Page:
Other financial institutions have been placed on non-SDN lists by OFAC, which impose other restrictions pursuant to Directives 1-4 under EO 14024 or Directives 1-3 under EO 13662. The Directives impose restrictions on new debt, new equity and corresponding payable through accounts at banks designated pursuant to the Directive. For more information on what is restricted and what is authorized pursuant to blocking and non-blocking sanctions against these financial institutions, see our March 9 update.

These sanctions have a significant impact on financing and payment arrangements with not only the designated banks but also, in many instances, their global subsidiaries. As a result, transactions involving the auto industry in Russia require careful scrutiny of not only parties to a transaction (suppliers, customers, OEMs, carriers) but also the financial institutions that will be facilitating payment.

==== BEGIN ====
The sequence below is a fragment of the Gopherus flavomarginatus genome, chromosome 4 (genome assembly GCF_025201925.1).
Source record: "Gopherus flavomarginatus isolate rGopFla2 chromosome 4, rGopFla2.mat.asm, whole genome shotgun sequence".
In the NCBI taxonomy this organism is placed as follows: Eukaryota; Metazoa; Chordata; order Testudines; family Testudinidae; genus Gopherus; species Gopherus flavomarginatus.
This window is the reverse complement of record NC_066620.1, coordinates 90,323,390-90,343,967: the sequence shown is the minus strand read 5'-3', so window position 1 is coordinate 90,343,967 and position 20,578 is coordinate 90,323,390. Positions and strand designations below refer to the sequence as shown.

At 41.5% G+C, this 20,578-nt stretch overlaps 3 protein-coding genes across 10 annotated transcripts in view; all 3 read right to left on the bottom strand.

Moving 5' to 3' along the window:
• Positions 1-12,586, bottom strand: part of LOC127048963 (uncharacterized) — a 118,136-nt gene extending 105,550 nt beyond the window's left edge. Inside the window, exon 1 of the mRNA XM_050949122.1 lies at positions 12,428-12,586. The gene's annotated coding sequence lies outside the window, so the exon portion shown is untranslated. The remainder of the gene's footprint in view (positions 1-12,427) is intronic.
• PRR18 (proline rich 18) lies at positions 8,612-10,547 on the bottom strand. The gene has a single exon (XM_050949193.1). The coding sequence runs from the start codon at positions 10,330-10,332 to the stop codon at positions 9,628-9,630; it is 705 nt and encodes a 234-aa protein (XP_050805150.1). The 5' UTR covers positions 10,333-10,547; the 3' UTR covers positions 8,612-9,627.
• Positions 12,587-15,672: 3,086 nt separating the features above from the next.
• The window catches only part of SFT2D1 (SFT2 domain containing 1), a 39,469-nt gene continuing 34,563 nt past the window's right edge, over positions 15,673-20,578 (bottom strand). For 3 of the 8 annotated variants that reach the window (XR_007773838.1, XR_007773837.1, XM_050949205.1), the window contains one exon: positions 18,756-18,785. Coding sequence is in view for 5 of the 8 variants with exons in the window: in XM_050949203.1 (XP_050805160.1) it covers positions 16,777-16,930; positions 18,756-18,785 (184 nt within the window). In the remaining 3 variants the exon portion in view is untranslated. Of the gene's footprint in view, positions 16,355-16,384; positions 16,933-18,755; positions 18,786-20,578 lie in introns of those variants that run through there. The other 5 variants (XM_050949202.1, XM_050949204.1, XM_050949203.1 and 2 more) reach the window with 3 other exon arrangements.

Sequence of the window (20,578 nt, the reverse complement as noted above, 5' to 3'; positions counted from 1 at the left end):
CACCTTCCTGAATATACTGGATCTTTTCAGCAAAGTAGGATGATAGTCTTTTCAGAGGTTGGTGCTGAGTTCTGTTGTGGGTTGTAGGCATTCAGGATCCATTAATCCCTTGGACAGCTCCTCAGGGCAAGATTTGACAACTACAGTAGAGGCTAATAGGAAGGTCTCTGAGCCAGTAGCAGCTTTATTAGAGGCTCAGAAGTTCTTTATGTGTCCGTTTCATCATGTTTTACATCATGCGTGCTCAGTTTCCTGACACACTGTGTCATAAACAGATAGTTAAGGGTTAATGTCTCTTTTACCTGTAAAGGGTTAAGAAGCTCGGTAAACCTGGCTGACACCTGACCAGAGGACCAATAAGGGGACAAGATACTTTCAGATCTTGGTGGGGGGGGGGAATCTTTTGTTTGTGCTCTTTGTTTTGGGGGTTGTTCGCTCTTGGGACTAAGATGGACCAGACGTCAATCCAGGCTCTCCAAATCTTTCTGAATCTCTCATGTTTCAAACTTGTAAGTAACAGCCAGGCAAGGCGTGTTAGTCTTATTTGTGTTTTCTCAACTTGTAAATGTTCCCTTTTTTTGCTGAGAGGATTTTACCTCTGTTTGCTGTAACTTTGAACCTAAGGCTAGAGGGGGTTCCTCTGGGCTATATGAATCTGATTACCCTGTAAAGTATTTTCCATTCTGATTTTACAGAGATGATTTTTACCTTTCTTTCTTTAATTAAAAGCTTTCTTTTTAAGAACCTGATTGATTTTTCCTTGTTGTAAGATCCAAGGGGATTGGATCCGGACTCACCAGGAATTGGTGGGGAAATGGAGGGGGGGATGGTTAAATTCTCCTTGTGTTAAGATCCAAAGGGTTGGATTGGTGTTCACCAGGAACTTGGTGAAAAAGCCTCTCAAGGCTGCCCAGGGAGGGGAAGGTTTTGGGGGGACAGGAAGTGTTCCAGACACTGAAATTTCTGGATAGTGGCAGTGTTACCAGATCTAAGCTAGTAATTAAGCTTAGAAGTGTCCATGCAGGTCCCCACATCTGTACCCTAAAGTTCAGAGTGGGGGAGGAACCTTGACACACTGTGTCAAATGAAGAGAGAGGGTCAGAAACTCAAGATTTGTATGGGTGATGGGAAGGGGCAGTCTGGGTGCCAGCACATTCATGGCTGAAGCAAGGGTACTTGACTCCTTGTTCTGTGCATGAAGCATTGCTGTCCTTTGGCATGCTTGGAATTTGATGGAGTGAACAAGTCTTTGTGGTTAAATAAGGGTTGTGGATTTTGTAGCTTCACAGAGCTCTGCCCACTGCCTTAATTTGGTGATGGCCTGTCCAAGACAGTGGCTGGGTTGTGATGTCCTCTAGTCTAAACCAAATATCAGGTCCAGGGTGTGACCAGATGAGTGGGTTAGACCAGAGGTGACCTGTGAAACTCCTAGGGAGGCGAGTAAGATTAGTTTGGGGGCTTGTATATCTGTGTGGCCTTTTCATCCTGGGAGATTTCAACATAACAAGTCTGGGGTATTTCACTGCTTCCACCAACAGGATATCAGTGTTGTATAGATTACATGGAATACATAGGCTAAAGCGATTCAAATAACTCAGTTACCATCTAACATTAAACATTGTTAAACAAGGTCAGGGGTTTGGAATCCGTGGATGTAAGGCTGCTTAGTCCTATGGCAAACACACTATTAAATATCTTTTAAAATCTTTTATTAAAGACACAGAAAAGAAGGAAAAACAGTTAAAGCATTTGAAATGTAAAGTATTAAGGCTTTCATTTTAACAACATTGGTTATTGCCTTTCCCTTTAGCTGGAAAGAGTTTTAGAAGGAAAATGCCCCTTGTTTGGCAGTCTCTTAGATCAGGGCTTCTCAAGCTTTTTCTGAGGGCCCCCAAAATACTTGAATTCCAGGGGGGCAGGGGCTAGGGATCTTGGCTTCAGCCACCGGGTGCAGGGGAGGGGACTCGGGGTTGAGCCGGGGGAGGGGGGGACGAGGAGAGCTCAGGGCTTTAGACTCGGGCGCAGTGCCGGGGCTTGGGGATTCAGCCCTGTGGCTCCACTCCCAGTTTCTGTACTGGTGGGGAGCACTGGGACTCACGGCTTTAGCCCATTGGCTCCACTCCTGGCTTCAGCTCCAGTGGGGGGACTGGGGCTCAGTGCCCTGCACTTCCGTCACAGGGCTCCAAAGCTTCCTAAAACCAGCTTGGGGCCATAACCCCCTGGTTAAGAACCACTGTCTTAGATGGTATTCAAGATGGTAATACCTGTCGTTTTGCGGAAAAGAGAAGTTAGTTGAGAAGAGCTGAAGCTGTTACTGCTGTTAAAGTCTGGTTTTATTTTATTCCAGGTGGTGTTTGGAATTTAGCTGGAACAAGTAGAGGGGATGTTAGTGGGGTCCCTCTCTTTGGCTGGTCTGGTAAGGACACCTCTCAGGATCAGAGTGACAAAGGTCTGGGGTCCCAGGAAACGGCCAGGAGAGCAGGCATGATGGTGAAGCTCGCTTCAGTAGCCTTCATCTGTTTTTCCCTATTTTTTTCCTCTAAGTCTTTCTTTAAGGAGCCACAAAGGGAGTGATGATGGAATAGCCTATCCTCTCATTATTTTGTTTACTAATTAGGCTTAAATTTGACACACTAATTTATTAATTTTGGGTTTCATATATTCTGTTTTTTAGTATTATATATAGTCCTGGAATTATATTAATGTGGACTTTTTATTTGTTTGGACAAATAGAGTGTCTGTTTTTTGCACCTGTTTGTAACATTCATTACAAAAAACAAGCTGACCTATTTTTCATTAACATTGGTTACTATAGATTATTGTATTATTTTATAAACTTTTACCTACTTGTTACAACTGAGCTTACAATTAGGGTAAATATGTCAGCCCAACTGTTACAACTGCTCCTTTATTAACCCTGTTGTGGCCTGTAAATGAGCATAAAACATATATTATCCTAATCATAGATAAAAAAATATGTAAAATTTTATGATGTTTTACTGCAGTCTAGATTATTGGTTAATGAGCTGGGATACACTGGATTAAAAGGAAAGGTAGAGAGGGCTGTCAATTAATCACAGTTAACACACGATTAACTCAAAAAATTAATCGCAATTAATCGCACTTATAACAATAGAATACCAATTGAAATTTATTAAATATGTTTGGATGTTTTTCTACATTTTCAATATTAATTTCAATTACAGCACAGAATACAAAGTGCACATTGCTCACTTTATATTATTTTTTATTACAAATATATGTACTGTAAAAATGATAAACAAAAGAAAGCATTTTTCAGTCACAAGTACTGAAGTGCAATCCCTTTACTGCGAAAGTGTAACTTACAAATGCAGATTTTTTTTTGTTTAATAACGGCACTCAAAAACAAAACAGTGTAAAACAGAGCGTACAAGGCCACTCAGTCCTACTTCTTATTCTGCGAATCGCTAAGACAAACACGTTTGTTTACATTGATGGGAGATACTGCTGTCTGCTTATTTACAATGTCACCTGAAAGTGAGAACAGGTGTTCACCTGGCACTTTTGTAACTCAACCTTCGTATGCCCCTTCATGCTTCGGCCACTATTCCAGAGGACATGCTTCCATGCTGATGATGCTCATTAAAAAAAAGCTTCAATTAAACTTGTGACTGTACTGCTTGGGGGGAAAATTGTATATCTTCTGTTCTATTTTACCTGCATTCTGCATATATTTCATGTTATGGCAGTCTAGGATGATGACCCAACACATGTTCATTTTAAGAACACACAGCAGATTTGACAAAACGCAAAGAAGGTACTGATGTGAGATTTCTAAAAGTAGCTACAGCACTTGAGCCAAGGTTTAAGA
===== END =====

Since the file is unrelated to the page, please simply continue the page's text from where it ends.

New export controls on trade with Russia and Belarus involving all items on the CCL and “luxury goods.” The Departments of Commerce, State and Treasury have also imposed hefty export controls on Russia and Belarus. For example, as of April 8, 2022, all exports, reexports and in-country transfers of goods, technology and software to Russia or Belarus “subject to Export Administration Regulations (EAR)” and listed on the Commerce Control List (CCL) are prohibited absent a license from Commerce’s Bureau of Industry and Security (BIS). In addition, BIS expanded the “foreign direct product rule” to provide that many items manufactured outside the United States through the use of U.S. origin technology are now subject to the EAR and require a BIS license for export to Russia. In the auto industry, many companies are realizing that fairly standard items such as semiconductor chips and ECMs for car components may be subject to the new export controls. For additional information, see our April 11 update.